Experts Warn Antimicrobial Resistance Could Be Deadlier than Cancer by 2050

Man taking pill - microbial resistance

Antimicrobial resistance (AMR) poses a significant threat to global healthcare and is projected to claim more lives than cancer by 2050. Singapore medical experts sound warning.

Singapore medical experts predict that by 2050, antimicrobial resistance (AMR) could be responsible for more deaths than cancer. This danger is more prevalent in low- to middle-income countries. One out of four deaths among seriously ill patients who have been in the intensive care unit (ICU)  for five days or more has been caused by AMR during the Covid-19 pandemic. 

According to Professor David Paterson from the NUS Saw Swee Hock School of Public Health, the problem also exists in rich countries but to a lesser extent. One of the main challenges is when carbapenems do not work. Carbapenems are strong antibiotics reserved for use in multi-drug-resistant bacterial infections. The result is a difficult situation, says Prof Paterson. 

To combat AMR, the NUS Saw Swee Hock School of Public Health has created a new network called Advance-ID. At the moment, the network includes more than 60 hospitals from 15 countries. The network aims to become the “go-to” place when pharmaceutical companies want to test new antimicrobials and new diagnostic or preventive strategies.

Launch of Advance-ID

Advance-ID’s mission is to run “high-quality clinical trials that have a global impact on the management of infections”. Wellcome Trust, Britain’s charitable foundation, is supporting the network with over $10 million. Additionally, five schools have each donated $500,000, adding another $2.5 million. They are NUS Saw Swee Hock School of Public Health, NUS Yong Loo Lin School of Medicine, Duke-NUS Medical School, Lee Kong Chian School of Medicine at Nanyang Technological University, and the National Centre for Infectious Diseases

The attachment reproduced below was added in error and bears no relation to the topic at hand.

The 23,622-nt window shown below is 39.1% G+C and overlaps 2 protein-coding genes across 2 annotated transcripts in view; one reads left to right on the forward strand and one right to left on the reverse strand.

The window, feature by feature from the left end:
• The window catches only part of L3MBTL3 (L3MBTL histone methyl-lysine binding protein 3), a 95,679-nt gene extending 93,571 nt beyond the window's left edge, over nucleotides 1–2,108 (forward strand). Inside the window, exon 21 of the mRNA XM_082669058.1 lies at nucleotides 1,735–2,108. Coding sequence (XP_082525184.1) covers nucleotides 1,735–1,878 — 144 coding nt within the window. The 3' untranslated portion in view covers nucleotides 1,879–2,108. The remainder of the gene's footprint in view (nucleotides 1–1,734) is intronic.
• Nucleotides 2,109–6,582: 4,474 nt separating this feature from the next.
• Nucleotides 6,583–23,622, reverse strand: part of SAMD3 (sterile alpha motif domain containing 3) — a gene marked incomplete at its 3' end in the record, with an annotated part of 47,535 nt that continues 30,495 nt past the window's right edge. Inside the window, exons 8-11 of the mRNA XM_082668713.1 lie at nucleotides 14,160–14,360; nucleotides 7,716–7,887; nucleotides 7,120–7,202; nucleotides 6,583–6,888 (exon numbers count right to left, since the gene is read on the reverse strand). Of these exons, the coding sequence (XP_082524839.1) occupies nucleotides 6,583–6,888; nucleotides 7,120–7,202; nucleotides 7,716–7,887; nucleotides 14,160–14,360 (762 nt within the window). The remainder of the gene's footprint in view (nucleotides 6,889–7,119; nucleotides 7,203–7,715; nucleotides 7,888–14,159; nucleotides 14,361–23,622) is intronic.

Carrying out clinical trials for new antibiotics or preventive strategies in Asia makes sense since almost half of the five million AMR deaths in 2019 were recorded in this region, stated Professor Paterson. Participating hospitals in the trials will have access to new drugs. At some hospitals in the new network, half of the bacterial infections in patients in the ICU are resistant to carbapenem.

The network will select two or three of a dozen potential drugs to test. The first multi-hospital trial will start later in 2023. Dr Timothy Jinks, head of infectious disease interventions at Wellcome Trust, emphasized the need to focus on people “most vulnerable to the impacts of infectious diseases”. He added that Wellcome Trust is focusing resources on sources of drivers of infectious disease.

Singapore’s director of medical services, Professor Kenneth Mak, gave the opening address at the symposium on Monday. He described AMR as “a slow-burn pandemic”. He added that its impact on healthcare systems and communities can be large. Pathogens resistant to the already limited antibiotic options available can lead to poorer patient outcomes and greater difficulty in treatment. Prof Mak said the Covid-19 pandemic has shown that infectious diseases “easily transcend borders in today’s highly connected world”.

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